• Fish oil produced from menhaden, a herring-like fish, is marketed under the name OmegaPure™ by Omega Protein, 1717 St. James Place, Ste. 550, Houston, TX 77056 (phone 713-623-0060; fax 713-940-6122; www.omegapure.com). Providing long-chain essential fatty acids (EPA/DHA), the product leaves no aftertaste and is said to be ultra stable. FDA has approved it as a direct GRAS ingredient in several food categories. However, additional categories are now being considered for approval by FDA. These categories include quick breads, nonalcoholic beverages, chewing gum, confections and frostings, dairy product analogs, gelatins and puddings, sugar substitutes, and many others.
• Various EPA/DHA powders under the brand name Vana/Sana have been introduced by Kievit, P.O. Box 189, 7940 AD Meppel, The Netherlands (phone 31-522-238138; fax 31-522-238100; www.kievit.com).
The company also offers microencapsulated omega-3 and 50% natural fish oil concentrate in powder form.
Duplicating the fresh-taste characteristics of seafood
Remember when you were a kid and you pressed your ear against a shell and heard a sound that reminded you of the sea? In a similar fashion, flavors today are being created that reportedly provide the authentic flavor profiles of foods derived from the sea, providing the processor with advantages such as convenience, consistency, safety, and, of course, authentic flavor profiles of a broad range of creatures from the deep.
Here are some examples:
• A range of seafood extracts, marketed under the name Marinextracts, are available from Activ International, Inc., 4005 20th Ave. W., Ste. 220, Seattle, WA 98199 (phone 206-378-0669; fax 206-262-9311; www.activ.fr). Obtained by hydrolysis of seafood followed by concentration, the natural extracts are said to give the characteristic fresh taste of sea-food.
Offered in paste and powdered forms, the extracts include crab, lobster, crayfish, shrimp, salmon, clam, and scallops. They may be used as a natural base for the composition and flavoring of such products as soups, sauces, terrines, and ready-to-eat dishes.
In addition to these extracts, the company produces a variety of other ingredients derived from marine sources. These may include fish and shellfish, culinary bases, aromatic compositions, flavors, frozen pulps, and a wide range of natural colors and processed colorings especially adapted for the seafood industry and which may be used in surimi seafoods, salmon burgers, cooked shrimp, and a variety of other products.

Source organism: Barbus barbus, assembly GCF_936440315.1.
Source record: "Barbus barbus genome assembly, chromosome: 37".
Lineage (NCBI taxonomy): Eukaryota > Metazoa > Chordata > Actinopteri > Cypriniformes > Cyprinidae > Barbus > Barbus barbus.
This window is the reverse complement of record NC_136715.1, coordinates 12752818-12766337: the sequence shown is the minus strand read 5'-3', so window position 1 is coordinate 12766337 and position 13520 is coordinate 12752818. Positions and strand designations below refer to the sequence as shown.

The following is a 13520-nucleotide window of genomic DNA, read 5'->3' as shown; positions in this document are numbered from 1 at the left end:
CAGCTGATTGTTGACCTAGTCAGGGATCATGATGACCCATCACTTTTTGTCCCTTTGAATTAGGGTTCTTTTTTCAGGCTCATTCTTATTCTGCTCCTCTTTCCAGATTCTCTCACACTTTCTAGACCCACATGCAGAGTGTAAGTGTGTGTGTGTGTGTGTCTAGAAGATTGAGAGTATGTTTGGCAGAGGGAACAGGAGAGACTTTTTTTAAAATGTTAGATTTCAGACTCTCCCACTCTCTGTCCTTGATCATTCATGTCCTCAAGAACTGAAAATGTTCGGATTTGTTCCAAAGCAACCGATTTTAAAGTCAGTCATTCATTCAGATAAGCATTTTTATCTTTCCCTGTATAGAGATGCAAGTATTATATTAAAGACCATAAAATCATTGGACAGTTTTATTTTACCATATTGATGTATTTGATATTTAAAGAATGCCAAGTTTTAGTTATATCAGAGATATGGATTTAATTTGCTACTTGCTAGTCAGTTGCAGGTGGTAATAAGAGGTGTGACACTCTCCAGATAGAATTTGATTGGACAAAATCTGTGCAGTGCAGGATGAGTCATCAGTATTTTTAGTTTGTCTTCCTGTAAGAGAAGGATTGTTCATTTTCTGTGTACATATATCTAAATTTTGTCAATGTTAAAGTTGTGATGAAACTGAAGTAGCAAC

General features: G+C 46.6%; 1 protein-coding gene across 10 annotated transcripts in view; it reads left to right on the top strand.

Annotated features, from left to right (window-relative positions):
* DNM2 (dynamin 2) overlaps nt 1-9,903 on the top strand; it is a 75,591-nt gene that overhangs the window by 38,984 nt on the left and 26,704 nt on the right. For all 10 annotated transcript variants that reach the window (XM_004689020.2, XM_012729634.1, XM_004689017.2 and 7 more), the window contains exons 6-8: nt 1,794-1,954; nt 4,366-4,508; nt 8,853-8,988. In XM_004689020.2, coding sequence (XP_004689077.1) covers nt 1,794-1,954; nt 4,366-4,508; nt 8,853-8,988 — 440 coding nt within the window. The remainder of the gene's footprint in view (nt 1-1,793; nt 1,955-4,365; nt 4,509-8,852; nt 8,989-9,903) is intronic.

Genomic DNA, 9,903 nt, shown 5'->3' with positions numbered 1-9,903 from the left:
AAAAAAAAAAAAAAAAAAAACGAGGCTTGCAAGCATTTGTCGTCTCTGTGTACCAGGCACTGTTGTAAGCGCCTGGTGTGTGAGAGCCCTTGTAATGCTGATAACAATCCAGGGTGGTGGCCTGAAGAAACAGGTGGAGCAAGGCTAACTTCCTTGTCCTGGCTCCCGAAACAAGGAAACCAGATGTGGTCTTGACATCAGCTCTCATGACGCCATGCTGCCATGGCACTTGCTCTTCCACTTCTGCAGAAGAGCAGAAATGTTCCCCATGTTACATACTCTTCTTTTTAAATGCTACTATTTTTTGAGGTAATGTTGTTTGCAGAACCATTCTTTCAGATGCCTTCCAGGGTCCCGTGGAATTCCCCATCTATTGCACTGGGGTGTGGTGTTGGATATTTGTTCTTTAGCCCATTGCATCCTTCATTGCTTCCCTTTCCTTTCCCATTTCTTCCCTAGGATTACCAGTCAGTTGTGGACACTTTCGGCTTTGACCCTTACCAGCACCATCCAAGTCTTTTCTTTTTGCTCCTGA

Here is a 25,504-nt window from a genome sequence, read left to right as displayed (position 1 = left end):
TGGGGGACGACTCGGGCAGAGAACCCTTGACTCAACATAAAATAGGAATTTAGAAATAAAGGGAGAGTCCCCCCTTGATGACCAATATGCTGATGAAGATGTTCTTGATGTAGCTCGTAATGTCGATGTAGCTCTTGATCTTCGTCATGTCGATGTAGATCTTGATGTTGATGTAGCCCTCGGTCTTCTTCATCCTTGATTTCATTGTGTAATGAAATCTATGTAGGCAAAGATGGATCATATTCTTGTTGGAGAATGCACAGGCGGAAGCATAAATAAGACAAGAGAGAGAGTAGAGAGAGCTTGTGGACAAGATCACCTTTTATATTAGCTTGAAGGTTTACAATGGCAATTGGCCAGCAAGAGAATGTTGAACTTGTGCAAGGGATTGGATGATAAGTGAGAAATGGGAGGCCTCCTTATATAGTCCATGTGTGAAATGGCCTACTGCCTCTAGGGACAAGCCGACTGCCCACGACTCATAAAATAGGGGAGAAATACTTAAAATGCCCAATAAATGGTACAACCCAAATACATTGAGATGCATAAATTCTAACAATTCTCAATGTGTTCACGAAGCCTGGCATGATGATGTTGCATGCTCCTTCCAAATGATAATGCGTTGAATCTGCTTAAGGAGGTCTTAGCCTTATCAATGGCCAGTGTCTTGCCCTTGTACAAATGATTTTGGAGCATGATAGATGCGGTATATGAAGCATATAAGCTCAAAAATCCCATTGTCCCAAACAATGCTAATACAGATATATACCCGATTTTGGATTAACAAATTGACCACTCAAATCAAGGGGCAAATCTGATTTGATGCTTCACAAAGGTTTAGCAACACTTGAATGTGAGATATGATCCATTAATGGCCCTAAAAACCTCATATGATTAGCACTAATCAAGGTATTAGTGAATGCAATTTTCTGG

Furthermore, the company recently developed an experimental laboratory for the testing of surimi in Europe. According to the company, the laboratory allows for flavorings, colorings, and raw materials used in the production of surimi/flavored fish sticks to be tested.
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• A line of seafood flavors marketed under the name SavorySelect® are available from McCormick Flavors, McCormick & Co., Inc., 226 Schilling Circle, Hunt Valley, MD 21031 (phone 410-771-7525; www.mccormickflavor.com). The flavors, which are said to add the taste of freshly caught seafood to a variety of foods, include Natural & Artificial Clam, Natural & Artificial Crab, Natural & Artificial Fish, Natural & Artificial Lobster, and Natural Shrimp Flavor WONF. These flavors are all available in a dry form and may be used in soups, chowders, dips, sauces, marinades, snack seasonings, rice and stuffing side dishes, and main meal entrees.
• A leading European producer of natural seafood extracts, Bjorge Biomarin AS, was recently acquired by Firmenich Inc. The acquisition will reportedly provide the flavor and fragrance company with first-hand access to natural seafood extracts, contributing significantly to the range of natural ingredients currently available to its flavorists. According to the company’s CEO, “the pooling of technical expertise and resources will further strengthen our culinary application capabilities to meet the demands of consumers worldwide.” For more information, write to Firmenich Inc., 250 Plainsboro Rd., Plainsboro, NJ 08536 (phone 609-452-1000; fax 609-452-6077; www.firmenich.com.)